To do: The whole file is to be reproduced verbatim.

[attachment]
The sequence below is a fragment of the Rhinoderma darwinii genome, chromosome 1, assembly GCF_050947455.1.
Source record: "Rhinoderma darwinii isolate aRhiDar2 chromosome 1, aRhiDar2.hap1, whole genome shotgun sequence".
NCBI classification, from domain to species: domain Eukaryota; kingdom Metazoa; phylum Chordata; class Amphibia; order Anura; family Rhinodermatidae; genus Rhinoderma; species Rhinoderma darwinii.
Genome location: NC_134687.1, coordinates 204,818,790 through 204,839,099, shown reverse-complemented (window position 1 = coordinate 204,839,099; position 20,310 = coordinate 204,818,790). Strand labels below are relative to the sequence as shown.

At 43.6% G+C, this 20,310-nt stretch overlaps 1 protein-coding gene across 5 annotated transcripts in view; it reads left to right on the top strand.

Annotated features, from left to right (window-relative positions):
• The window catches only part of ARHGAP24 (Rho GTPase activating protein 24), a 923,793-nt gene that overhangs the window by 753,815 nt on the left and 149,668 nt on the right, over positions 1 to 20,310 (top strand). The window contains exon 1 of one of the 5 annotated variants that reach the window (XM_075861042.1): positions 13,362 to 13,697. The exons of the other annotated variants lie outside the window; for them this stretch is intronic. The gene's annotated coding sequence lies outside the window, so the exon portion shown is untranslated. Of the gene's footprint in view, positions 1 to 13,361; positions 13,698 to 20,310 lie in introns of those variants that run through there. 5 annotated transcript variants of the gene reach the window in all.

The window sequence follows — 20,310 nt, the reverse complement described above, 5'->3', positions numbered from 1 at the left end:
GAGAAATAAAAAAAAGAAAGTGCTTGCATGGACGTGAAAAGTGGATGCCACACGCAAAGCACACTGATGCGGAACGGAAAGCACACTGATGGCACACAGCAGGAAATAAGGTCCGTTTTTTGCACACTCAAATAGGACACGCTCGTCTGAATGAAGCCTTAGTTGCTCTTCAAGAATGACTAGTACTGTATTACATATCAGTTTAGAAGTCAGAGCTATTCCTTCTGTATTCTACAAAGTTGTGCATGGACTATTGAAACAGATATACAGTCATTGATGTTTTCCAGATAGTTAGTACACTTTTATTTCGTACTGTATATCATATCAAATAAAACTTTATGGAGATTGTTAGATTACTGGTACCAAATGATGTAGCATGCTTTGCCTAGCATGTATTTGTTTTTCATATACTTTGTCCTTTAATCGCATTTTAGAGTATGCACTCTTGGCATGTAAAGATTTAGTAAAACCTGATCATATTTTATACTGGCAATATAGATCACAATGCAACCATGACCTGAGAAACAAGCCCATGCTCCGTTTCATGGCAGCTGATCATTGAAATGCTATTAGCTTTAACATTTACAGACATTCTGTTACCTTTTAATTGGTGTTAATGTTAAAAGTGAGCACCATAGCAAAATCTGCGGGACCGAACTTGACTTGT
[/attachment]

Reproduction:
The sequence below is a fragment of the Rhinoderma darwinii genome, chromosome 1, assembly GCF_050947455.1.
Source record: "Rhinoderma darwinii isolate aRhiDar2 chromosome 1, aRhiDar2.hap1, whole genome shotgun sequence".
NCBI classification, from domain to species: domain Eukaryota; kingdom Metazoa; phylum Chordata; class Amphibia; order Anura; family Rhinodermatidae; genus Rhinoderma; species Rhinoderma darwinii.
Genome location: NC_134687.1, coordinates 204,818,790 through 204,839,099, shown reverse-complemented (window position 1 = coordinate 204,839,099; position 20,310 = coordinate 204,818,790). Strand labels below are relative to the sequence as shown.

At 43.6% G+C, this 20,310-nt stretch overlaps 1 protein-coding gene across 5 annotated transcripts in view; it reads left to right on the top strand.

Annotated features, from left to right (window-relative positions):
• The window catches only part of ARHGAP24 (Rho GTPase activating protein 24), a 923,793-nt gene that overhangs the window by 753,815 nt on the left and 149,668 nt on the right, over positions 1 to 20,310 (top strand). The window contains exon 1 of one of the 5 annotated variants that reach the window (XM_075861042.1): positions 13,362 to 13,697. The exons of the other annotated variants lie outside the window; for them this stretch is intronic. The gene's annotated coding sequence lies outside the window, so the exon portion shown is untranslated. Of the gene's footprint in view, positions 1 to 13,361; positions 13,698 to 20,310 lie in introns of those variants that run through there. 5 annotated transcript variants of the gene reach the window in all.

The window sequence follows — 20,310 nt, the reverse complement described above, 5'->3', positions numbered from 1 at the left end:
GAGAAATAAAAAAAAGAAAGTGCTTGCATGGACGTGAAAAGTGGATGCCACACGCAAAGCACACTGATGCGGAACGGAAAGCACACTGATGGCACACAGCAGGAAATAAGGTCCGTTTTTTGCACACTCAAATAGGACACGCTCGTCTGAATGAAGCCTTAGTTGCTCTTCAAGAATGACTAGTACTGTATTACATATCAGTTTAGAAGTCAGAGCTATTCCTTCTGTATTCTACAAAGTTGTGCATGGACTATTGAAACAGATATACAGTCATTGATGTTTTCCAGATAGTTAGTACACTTTTATTTCGTACTGTATATCATATCAAATAAAACTTTATGGAGATTGTTAGATTACTGGTACCAAATGATGTAGCATGCTTTGCCTAGCATGTATTTGTTTTTCATATACTTTGTCCTTTAATCGCATTTTAGAGTATGCACTCTTGGCATGTAAAGATTTAGTAAAACCTGATCATATTTTATACTGGCAATATAGATCACAATGCAACCATGACCTGAGAAACAAGCCCATGCTCCGTTTCATGGCAGCTGATCATTGAAATGCTATTAGCTTTAACATTTACAGACATTCTGTTACCTTTTAATTGGTGTTAATGTTAAAAGTGAGCACCATAGCAAAATCTGCGGGACCGAACTTGACTTGT